Among blacks, 59.9 percent identified discrimination as the main deterrent to upward mobility for African-Americans, and 32.0 percent said blacks were responsible for their condition — in other words, blacks are more conservative than white liberals on this issue.

Overall, white Democrats had moved farther left, faster, than their black and brown compatriots. This is especially true of elite Democrats on social media. They’re far more left and activist than the majority of Democrats. That’s one reason why, say, terms like “Latinx” can be a thing on Twitter and in the elite academy and basically nowhere else. That’s one reason why Joe Biden swept to the Democratic nomination (with significant help from black voters) and why segments of Twitter were shocked that it happened. 

But what elites lack in electoral power, they often make up for in cultural and economic clout, and in that space radicalism can have an oppressive and distorting effect even on the black and brown people they seek to support. It sets the cultural terms of entry into elite spaces, and it can create a self-affirming feedback loop that both reaffirms elite white radicalism and obscures the true diversity of black and brown Americans.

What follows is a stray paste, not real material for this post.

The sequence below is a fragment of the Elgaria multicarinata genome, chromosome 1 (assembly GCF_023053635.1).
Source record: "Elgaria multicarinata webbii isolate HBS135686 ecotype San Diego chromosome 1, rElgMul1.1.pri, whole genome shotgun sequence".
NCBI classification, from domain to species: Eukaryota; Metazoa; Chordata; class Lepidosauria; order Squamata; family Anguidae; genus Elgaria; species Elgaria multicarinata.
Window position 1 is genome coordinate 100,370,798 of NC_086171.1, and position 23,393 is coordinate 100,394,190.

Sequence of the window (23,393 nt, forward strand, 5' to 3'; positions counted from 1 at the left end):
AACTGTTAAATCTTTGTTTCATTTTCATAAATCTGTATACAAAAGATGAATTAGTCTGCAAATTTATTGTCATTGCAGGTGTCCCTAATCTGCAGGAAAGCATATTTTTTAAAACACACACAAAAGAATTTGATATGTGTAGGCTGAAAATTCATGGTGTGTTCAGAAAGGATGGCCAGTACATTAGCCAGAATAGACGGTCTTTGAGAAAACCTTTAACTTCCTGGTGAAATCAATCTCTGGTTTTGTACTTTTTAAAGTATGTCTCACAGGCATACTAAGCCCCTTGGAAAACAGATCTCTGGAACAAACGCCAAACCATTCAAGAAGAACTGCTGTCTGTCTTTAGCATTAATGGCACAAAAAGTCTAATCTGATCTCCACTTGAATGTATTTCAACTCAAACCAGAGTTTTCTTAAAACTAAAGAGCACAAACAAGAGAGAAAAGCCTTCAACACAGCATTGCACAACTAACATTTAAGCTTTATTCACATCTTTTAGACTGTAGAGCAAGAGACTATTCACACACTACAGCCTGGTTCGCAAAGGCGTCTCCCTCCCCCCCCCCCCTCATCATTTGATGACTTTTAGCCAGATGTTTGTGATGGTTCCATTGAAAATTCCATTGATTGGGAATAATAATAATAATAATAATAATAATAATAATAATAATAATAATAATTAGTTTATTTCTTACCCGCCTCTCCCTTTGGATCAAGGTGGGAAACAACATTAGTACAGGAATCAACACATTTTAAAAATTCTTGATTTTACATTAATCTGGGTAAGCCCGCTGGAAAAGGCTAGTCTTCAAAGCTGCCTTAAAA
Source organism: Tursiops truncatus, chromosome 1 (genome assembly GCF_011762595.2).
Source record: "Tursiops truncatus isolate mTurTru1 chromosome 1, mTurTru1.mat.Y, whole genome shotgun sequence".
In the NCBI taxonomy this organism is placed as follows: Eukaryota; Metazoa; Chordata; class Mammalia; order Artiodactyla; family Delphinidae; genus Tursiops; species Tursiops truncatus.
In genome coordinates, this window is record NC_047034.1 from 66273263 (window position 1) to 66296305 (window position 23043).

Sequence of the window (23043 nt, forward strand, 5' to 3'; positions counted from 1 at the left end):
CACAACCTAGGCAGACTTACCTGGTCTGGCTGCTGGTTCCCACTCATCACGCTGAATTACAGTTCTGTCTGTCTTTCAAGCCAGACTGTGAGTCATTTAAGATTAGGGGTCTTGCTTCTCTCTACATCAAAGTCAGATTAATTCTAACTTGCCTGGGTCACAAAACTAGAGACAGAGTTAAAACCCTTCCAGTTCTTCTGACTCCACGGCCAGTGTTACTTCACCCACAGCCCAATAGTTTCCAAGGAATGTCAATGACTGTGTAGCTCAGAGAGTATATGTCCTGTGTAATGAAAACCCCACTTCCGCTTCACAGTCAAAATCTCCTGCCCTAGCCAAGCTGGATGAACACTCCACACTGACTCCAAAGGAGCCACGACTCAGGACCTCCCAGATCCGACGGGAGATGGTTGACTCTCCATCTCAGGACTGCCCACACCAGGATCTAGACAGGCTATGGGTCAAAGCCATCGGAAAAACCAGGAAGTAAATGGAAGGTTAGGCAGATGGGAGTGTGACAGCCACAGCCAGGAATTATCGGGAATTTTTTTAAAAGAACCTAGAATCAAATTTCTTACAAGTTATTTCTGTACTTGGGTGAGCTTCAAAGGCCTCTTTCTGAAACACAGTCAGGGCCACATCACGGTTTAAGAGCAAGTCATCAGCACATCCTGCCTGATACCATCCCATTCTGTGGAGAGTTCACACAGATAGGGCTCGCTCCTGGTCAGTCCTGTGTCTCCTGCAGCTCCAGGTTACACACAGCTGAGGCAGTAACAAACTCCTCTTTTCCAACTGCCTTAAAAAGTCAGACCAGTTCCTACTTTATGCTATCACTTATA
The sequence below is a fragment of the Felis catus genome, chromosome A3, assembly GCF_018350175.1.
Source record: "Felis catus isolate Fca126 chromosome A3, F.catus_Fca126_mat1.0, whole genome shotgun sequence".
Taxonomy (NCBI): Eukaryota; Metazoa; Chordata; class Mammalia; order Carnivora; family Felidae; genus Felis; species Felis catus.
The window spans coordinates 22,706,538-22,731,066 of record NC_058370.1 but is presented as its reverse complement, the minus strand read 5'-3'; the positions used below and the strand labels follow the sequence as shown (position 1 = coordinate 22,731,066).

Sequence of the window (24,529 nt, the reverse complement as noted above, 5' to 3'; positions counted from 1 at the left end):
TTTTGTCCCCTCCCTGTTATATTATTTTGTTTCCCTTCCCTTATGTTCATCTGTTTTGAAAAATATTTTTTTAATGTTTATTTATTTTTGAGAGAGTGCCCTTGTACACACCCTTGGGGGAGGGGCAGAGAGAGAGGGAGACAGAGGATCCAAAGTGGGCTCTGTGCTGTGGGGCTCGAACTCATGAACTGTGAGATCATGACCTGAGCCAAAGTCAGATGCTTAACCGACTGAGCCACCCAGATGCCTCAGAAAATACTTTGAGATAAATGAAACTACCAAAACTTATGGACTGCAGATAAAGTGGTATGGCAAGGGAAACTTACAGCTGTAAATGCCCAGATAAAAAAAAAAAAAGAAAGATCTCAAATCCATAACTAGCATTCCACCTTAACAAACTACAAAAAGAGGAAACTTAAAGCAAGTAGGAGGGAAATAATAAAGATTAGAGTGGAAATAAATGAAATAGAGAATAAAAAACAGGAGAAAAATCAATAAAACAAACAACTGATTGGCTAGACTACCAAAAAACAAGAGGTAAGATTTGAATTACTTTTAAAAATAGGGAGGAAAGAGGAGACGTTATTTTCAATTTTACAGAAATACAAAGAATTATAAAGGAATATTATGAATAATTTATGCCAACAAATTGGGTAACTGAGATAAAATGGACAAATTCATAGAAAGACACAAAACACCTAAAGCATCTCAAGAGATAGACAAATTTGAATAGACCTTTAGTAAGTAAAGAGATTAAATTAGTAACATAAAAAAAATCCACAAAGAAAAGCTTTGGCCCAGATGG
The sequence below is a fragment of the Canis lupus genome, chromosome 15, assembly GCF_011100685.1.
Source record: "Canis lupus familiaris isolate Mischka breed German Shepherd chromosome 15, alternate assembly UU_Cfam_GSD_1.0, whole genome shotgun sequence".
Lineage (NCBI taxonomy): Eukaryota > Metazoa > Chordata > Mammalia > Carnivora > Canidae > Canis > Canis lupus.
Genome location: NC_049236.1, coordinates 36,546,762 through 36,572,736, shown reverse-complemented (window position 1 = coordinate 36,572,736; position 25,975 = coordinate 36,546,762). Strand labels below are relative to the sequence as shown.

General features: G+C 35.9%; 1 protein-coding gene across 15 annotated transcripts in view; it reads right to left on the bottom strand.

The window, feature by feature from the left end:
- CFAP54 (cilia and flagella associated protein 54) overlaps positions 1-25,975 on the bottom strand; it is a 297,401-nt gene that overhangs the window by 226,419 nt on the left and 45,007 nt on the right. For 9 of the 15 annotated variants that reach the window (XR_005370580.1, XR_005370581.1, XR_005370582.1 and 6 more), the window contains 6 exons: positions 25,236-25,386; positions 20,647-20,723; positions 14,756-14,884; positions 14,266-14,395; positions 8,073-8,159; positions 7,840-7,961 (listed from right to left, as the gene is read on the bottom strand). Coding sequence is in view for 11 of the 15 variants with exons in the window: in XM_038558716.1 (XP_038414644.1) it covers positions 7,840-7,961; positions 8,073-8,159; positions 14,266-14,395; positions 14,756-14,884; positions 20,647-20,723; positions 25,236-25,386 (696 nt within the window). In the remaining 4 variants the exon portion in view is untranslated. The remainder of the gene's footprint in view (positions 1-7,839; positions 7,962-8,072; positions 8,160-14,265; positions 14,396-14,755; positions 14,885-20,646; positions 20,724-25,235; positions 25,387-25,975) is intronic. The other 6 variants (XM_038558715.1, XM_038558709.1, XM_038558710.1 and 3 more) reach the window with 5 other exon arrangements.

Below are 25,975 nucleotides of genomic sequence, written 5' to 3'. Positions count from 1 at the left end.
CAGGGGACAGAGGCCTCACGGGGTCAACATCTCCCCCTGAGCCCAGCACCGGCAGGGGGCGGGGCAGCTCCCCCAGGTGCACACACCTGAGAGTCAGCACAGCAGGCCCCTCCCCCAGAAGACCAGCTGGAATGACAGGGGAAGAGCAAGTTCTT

If you can remember approximately 8,000 outrage cycles ago, you might remember the brief controversy around the New York Times’s decision to hire technology writer Sarah Jeong to join the paper’s editorial board. The obligatory search of her old tweets then revealed some pretty nasty stuff. Here’s how I described her tweets in an National Review article in 2018: 

In [her tweets], Jeong expressed some rather interesting views of “[dumba** f***ing] white people,” musing about how much joy she gets “out of being cruel to old white men” and how “white men are [bullsh**].” For good measure she also compared white people to “groveling goblins” and questioned why they’re “genetically predisposed to burn faster in the sun.” In a statement, Jeong expressed her regret and explained that she was engaging in “counter-trolling” designed to mimic the language of racists who harassed her online.

The public debate immediately to the most predictable question. “Should she be fired?” But my old NR colleague Reihan Salam wrote the best and most interesting piece of the whole affair. He attempted to explain how white-bashing isn’t just common but has actual “utility” in elite cultural circles

First, he notes that white-bashing is often a white phenomenon: